Lionel Shriver has been a fan of the work of Richard Yates since she read his first novel, Revolutionary Road. So when she was asked to read the late, neglected author's short story "Doctor Jack-o'-lantern" at Small Wonder, the festival held every year at Charleston, East Sussex, she jumped at the chance.
Shriver, whose novel We Need To talk About Kevin won the Orange Prize in 2005, says: "Once I got into the novels, I read his collected stories. 'Doctor Jack-o'-lantern' is a very good example of where Yates is able to write about a character and a small incident which is actually quite ugly. He is mean to a teacher who has only been nice to him. But somehow you understand it. In some weird way, she brought it on herself.
"He's very good at spreading the sympathy around," she continues. "That is something I aspire to in my own work and don't always achieve. I really like it when you have a clear-eyed view of a character. To be able to understand their faults and at the same time have compassion for them, is the kind of balance I really appreciate in a fiction writer."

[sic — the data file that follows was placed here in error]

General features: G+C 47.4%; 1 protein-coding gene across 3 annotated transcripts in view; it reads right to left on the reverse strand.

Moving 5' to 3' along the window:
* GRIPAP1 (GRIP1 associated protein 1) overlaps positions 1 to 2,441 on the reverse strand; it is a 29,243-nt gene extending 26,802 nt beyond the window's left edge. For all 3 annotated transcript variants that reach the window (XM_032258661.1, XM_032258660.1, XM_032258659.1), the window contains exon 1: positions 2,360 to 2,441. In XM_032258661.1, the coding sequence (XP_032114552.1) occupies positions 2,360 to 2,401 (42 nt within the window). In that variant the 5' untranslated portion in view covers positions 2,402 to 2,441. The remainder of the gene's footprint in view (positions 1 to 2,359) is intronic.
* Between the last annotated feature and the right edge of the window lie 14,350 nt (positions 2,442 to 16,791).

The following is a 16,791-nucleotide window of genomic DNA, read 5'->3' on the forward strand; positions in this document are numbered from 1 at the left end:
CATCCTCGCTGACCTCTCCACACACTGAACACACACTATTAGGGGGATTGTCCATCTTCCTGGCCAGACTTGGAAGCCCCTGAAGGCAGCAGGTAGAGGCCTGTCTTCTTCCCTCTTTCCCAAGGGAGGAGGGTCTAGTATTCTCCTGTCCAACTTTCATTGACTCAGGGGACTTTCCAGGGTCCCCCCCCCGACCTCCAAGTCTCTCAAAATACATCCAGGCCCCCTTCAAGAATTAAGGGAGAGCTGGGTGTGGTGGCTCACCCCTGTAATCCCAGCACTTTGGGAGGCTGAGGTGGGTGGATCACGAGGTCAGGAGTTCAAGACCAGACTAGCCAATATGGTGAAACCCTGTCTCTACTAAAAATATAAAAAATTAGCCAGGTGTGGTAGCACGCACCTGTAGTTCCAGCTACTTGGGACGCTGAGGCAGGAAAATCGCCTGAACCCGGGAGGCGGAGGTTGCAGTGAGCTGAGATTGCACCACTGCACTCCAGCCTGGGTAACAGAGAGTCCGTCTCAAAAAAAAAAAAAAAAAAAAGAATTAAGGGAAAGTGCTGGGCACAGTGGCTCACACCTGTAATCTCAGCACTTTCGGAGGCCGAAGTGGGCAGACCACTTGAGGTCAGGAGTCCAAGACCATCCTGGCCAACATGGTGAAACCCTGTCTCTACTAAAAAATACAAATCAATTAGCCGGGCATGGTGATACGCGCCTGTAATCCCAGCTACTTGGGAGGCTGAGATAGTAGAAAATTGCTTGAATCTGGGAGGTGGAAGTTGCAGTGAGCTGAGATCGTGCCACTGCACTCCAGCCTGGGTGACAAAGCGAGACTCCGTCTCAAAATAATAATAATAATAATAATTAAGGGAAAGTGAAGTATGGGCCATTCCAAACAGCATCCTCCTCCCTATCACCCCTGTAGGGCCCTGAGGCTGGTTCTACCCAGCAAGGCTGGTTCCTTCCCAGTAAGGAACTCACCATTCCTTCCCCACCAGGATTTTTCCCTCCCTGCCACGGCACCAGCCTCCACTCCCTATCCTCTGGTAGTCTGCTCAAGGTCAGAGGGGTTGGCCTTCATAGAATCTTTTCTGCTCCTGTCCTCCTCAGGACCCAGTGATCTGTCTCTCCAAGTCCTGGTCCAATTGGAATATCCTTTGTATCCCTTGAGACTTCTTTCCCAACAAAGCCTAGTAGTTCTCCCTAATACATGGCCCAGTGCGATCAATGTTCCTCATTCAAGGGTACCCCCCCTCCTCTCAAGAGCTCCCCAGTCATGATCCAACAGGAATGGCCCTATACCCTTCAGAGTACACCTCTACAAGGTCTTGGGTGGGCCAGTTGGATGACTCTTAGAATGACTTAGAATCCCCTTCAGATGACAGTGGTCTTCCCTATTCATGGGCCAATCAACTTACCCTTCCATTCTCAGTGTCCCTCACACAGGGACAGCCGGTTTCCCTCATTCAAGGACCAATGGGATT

Yates has a cult following, but never sold more than 12,000 copies of any one hardback and all his books were out of print when he died in 1992. "Now that Revolutionary Road is becoming a movie, Yates is being rediscovered," says Shriver, "but until very recently most people had never heard of him. It is not a just world and great writers get swallowed up. I'm sorry that it takes a movie to get people to read people's books, but I'm very pleased for him – even posthumously – that it's refocused attention on his work."
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